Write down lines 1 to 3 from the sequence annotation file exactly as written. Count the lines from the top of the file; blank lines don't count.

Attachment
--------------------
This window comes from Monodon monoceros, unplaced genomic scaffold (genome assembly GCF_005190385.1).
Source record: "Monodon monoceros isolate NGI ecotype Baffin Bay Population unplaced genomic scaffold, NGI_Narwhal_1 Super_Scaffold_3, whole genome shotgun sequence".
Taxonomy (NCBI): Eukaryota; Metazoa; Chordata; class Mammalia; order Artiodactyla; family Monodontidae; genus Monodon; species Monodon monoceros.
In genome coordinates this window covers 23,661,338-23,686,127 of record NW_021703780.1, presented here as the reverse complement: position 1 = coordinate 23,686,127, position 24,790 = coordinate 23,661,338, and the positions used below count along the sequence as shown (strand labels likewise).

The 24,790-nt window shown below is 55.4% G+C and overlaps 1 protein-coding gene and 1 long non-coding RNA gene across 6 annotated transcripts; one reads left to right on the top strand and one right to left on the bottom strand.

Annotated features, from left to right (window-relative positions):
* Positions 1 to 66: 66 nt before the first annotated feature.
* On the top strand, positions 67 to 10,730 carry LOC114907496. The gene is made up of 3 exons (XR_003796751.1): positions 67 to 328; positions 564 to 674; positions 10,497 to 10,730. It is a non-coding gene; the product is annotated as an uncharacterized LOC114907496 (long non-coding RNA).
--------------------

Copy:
This window comes from Monodon monoceros, unplaced genomic scaffold (genome assembly GCF_005190385.1).
Source record: "Monodon monoceros isolate NGI ecotype Baffin Bay Population unplaced genomic scaffold, NGI_Narwhal_1 Super_Scaffold_3, whole genome shotgun sequence".
Taxonomy (NCBI): Eukaryota; Metazoa; Chordata; class Mammalia; order Artiodactyla; family Monodontidae; genus Monodon; species Monodon monoceros.